Q: What is the proper use of one’s turn signal in a roundabout? Is there a different use in a two-lane versus a one-lane roundabout? — Howard S., Gig Harbor
A: Oh, Howard.
You could have just as easily asked us the proper way to win a woman’s heart or to fold a fitted sheet, two of life’s mysteries that have vexed us here at Traffic Q&A headquarters for decades.
And don’t get us started on whether you should leave a tip when picking up takeout!
Premium content for only $0.99
For the most comprehensive local coverage, subscribe today.
Yet, Howard’s question is one that needs answering, because, as he pointed out in his missive, roundabouts are proliferating. Howard navigates them frequently in the north end of Gig Harbor, where, he says, signaling can be inconsistent at best.
“My unscientific survey reveals most people never signal as they don’t know when it should be used,” Howard wrote. “I personally signal only when I am about to exit the roundabout.
“I am hopeful with your column you can educate more on the proper use of turn signals in roundabouts.”
Never one to shirk a challenge (aside from fitted sheets; we just ball those suckers up and cram them in the back of the linen closet), we began our quest for answers.
First stop, the Washington Driver Guide, which contains a section titled, aptly, “Roundabouts.” It offers the following instruction:
“1. Slow down as you approach the intersection; roundabouts are designed for speeds of 15-20 mph.
“2. Enter the roundabout where there is a gap in traffic. Once inside, do not stop. Follow directions on signs or pavement markings about which lane to use.
“3. You may exit at any street or continue around if you miss your exit.”
That’s it. No mention of signaling.
So, on to a handy webpage administered by the state Department of Transportation titled, “How to drive a roundabout.”
The page offers many tips and includes some illustrative videos.
It includes this passage in a section titled, “Driving single-lane roundabouts”:
“Once you see a gap in traffic, enter the circle and proceed to your exit. If there is no traffic in the roundabout, you may enter without yielding. Look for pedestrians and use your turn signal before you exit (emphasis added), and make sure to stay in your lane as you navigate the roundabout.”
Another section titled, “Driving multi-lane roundabouts,” encourages drivers to pick their lane before entering. It continues:
“At the dashed yield line, look to your left and yield to drivers already in the roundabout. Remember, in a multi-lane roundabout, you must yield to both lanes of traffic. Once a gap in traffic appears, merge into the roundabout and proceed to your exit. Look for pedestrians and use your turn signal before you exit.” (emphasis added)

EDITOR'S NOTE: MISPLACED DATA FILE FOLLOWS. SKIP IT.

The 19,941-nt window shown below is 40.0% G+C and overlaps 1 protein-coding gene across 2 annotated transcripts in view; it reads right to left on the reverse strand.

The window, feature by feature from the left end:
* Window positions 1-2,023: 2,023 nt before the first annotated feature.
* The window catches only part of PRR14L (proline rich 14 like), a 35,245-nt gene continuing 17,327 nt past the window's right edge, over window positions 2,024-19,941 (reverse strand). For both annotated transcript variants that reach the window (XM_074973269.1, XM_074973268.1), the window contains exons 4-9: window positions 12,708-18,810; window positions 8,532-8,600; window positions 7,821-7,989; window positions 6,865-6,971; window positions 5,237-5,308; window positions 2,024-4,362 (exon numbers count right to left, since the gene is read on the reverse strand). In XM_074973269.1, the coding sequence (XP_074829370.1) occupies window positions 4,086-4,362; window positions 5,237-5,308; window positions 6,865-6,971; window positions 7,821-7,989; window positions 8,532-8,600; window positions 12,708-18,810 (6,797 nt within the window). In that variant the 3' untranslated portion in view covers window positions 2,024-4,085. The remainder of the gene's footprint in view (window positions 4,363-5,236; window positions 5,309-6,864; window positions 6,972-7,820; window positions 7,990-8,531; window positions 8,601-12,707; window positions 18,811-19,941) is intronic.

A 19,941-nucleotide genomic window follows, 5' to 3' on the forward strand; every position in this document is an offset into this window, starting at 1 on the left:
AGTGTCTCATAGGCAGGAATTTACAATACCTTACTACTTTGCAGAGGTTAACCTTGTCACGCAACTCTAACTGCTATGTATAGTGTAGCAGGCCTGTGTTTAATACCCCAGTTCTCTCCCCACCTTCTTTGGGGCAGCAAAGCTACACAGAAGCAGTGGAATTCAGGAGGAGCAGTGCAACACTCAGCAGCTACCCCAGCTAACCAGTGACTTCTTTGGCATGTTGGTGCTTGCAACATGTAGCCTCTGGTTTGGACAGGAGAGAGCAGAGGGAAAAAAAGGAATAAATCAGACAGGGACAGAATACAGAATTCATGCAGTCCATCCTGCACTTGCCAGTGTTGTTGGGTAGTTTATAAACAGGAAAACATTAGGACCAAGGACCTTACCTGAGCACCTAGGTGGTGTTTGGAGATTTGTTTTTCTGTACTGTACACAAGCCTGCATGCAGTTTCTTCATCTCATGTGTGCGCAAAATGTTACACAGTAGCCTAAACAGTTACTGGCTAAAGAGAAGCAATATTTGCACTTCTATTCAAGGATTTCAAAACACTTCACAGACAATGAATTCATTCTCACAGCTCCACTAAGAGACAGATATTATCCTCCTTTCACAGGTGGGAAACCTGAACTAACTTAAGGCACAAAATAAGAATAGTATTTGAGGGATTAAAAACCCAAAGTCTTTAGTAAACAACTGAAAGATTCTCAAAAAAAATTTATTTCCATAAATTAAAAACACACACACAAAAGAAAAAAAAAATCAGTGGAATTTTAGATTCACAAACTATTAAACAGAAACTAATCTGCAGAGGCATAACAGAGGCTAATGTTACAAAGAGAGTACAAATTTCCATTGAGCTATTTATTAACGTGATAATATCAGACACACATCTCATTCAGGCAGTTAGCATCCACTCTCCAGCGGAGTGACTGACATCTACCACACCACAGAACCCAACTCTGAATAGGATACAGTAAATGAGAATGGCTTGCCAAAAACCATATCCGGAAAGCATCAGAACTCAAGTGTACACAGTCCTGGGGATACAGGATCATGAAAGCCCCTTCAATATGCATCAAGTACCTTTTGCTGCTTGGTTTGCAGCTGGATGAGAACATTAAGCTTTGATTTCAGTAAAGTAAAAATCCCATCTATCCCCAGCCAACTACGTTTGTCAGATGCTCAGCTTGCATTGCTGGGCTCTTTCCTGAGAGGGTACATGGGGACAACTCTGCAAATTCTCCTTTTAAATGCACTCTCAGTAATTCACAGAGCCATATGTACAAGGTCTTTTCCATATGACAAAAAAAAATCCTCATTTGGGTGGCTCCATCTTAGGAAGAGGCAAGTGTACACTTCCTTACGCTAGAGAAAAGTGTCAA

OK, now we’re getting somewhere. Signaling before exiting always seems like a good idea to us.
Finally, we sought guidance from Gig Harbor Police Chief Kelly Busey.
“This is a question we receive frequently, and it gets confusing,” Busey said. “Some police officers even disagree on the interpretation at times. The law is vague.”
That law, by the way, is RCW 46.61.305, titled, “When signals required — Improper use prohibited.”
The first two sections give the gist:
“(1) No person shall turn a vehicle or move right or left upon a roadway unless and until such movement can be made with reasonable safety nor without giving an appropriate signal …
“(2) A signal of intention to turn or move right or left when required shall be given continuously during not less than the last one hundred feet traveled by the vehicle before turning.”
“Since roundabouts are marked as individual lanes, and a car is not technically changing lanes when continuing within or exiting a roundabout, a turn signal is apparently not required.”
“Since most roundabout exits are within 100 feet of each other, the ability to comply with this (part of the law) is impossible.”
Oh, boy. So what’s a driver to do?
Here is the chief’s advice:
“There are two important strategies you should employ when navigating a roundabout. First, select your lane before you enter the circle. There are usually signs that indicate which lane will channel you to your desired exit from the roundabout.
“Second, do not cross over a solid white line. A dashed line means that it is legal to cross, but it is the driver’s obligation to ensure that this change can be made safely. In that instance, turn signal use would technically be required.
“The bottom line is that turn signals are not required within a roundabout, but they are a good idea and serve as a courtesy to other drivers entering the circle.”
And couldn’t we all use a little more courtesy out on the roads?